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I'm adapting some examples I've found by Googling to build an init script to run a VirtualBox OSE virtual machine as a daemon. I would like to specify a password for VNC access to the VM, and this must be given as an argument to the VBoxHeadless command.

Conventionally, init scripts are readable by standard users, and this seems like a useful convention, but I also don't want the VNC password for this VM to be stored in easily accessible plain text.

What's the most appropriate/conventional way to handle this kind of situation? Maybe put a root-readable supporting data file someplace, and have the init script load the value from there?

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up vote 7 down vote accepted

Putting a file readable only by root somewhere into /etc is a technique I've come across a few times at least in Debian (dbconfig-common does that, for example).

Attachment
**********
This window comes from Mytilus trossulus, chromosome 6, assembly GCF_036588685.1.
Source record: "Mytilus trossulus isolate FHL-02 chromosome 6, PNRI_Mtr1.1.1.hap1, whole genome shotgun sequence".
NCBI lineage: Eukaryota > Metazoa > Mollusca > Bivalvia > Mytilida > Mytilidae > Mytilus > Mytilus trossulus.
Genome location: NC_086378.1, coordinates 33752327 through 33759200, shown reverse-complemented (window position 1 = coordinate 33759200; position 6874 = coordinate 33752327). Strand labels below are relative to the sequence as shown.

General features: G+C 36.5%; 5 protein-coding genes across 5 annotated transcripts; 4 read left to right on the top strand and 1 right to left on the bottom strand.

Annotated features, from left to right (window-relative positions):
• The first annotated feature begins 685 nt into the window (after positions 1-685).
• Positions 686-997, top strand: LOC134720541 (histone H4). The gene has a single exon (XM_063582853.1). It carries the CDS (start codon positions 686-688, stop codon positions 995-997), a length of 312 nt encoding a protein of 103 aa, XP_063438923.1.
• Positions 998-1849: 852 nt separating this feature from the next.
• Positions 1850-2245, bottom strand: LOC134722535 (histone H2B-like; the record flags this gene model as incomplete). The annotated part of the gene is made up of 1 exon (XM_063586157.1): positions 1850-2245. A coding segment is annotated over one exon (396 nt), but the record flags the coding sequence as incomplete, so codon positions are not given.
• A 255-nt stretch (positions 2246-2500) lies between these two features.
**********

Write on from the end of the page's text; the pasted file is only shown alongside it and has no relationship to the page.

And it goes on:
Sourcing a file with plain passwords belonging to root sounds like quite a good idea to me, given the fact that init runs as root and there's already a lot of sensitive files in /etc anyway (private keys for certificates being one of them).

The correct path to put such a file may vary from distribution to distribution. I'd personally prefer e.g /etc/name-of-init-script/config over any other location as /etc is a good place to put user files. Places like /var/lib should be reserved for files managed by your distribution's packet manager (or whatever they may call it) and installed software writing it's data there.

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Yes, that is the correct way to do it. Look under /etc/sysconfig or /var/lib as places to put such a file.

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